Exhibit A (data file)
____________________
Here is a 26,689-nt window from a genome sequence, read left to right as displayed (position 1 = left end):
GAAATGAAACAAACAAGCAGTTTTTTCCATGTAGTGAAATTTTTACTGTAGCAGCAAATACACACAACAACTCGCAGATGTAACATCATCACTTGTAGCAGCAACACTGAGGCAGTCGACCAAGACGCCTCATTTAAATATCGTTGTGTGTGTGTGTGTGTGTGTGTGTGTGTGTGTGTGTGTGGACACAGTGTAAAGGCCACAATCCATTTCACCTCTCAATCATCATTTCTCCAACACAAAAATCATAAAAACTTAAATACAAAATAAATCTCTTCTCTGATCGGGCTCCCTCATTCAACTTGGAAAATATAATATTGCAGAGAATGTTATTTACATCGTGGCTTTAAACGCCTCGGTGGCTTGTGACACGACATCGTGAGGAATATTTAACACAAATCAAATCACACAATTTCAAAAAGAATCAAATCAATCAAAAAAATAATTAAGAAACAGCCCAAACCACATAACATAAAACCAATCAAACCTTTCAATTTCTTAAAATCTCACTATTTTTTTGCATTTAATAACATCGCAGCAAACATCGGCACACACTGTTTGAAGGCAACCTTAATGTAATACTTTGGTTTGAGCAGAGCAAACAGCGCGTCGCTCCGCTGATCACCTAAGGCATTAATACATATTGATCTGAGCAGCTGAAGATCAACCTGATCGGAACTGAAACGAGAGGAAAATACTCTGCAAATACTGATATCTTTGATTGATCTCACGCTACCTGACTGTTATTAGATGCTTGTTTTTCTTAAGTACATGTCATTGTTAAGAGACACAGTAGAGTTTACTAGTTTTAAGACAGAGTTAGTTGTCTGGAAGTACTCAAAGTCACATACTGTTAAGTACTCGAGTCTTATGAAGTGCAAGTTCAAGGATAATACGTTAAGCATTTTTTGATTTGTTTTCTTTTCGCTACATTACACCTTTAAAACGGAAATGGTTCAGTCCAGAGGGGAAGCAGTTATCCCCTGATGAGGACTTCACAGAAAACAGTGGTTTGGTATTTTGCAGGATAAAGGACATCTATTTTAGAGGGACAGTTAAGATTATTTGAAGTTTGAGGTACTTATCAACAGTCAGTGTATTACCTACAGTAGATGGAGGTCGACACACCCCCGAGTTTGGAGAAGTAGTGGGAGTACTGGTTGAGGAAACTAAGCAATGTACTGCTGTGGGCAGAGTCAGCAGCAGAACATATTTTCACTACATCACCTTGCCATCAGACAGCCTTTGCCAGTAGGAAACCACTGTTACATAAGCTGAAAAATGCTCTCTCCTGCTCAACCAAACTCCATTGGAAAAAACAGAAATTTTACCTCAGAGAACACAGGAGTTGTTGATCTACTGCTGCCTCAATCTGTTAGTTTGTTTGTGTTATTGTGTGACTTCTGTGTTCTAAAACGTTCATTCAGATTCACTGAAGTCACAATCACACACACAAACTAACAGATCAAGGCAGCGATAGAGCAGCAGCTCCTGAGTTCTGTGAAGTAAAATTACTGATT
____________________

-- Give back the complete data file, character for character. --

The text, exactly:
Here is a 26,689-nt window from a genome sequence, read left to right as displayed (position 1 = left end):
GAAATGAAACAAACAAGCAGTTTTTTCCATGTAGTGAAATTTTTACTGTAGCAGCAAATACACACAACAACTCGCAGATGTAACATCATCACTTGTAGCAGCAACACTGAGGCAGTCGACCAAGACGCCTCATTTAAATATCGTTGTGTGTGTGTGTGTGTGTGTGTGTGTGTGTGTGTGTGTGGACACAGTGTAAAGGCCACAATCCATTTCACCTCTCAATCATCATTTCTCCAACACAAAAATCATAAAAACTTAAATACAAAATAAATCTCTTCTCTGATCGGGCTCCCTCATTCAACTTGGAAAATATAATATTGCAGAGAATGTTATTTACATCGTGGCTTTAAACGCCTCGGTGGCTTGTGACACGACATCGTGAGGAATATTTAACACAAATCAAATCACACAATTTCAAAAAGAATCAAATCAATCAAAAAAATAATTAAGAAACAGCCCAAACCACATAACATAAAACCAATCAAACCTTTCAATTTCTTAAAATCTCACTATTTTTTTGCATTTAATAACATCGCAGCAAACATCGGCACACACTGTTTGAAGGCAACCTTAATGTAATACTTTGGTTTGAGCAGAGCAAACAGCGCGTCGCTCCGCTGATCACCTAAGGCATTAATACATATTGATCTGAGCAGCTGAAGATCAACCTGATCGGAACTGAAACGAGAGGAAAATACTCTGCAAATACTGATATCTTTGATTGATCTCACGCTACCTGACTGTTATTAGATGCTTGTTTTTCTTAAGTACATGTCATTGTTAAGAGACACAGTAGAGTTTACTAGTTTTAAGACAGAGTTAGTTGTCTGGAAGTACTCAAAGTCACATACTGTTAAGTACTCGAGTCTTATGAAGTGCAAGTTCAAGGATAATACGTTAAGCATTTTTTGATTTGTTTTCTTTTCGCTACATTACACCTTTAAAACGGAAATGGTTCAGTCCAGAGGGGAAGCAGTTATCCCCTGATGAGGACTTCACAGAAAACAGTGGTTTGGTATTTTGCAGGATAAAGGACATCTATTTTAGAGGGACAGTTAAGATTATTTGAAGTTTGAGGTACTTATCAACAGTCAGTGTATTACCTACAGTAGATGGAGGTCGACACACCCCCGAGTTTGGAGAAGTAGTGGGAGTACTGGTTGAGGAAACTAAGCAATGTACTGCTGTGGGCAGAGTCAGCAGCAGAACATATTTTCACTACATCACCTTGCCATCAGACAGCCTTTGCCAGTAGGAAACCACTGTTACATAAGCTGAAAAATGCTCTCTCCTGCTCAACCAAACTCCATTGGAAAAAACAGAAATTTTACCTCAGAGAACACAGGAGTTGTTGATCTACTGCTGCCTCAATCTGTTAGTTTGTTTGTGTTATTGTGTGACTTCTGTGTTCTAAAACGTTCATTCAGATTCACTGAAGTCACAATCACACACACAAACTAACAGATCAAGGCAGCGATAGAGCAGCAGCTCCTGAGTTCTGTGAAGTAAAATTACTGATT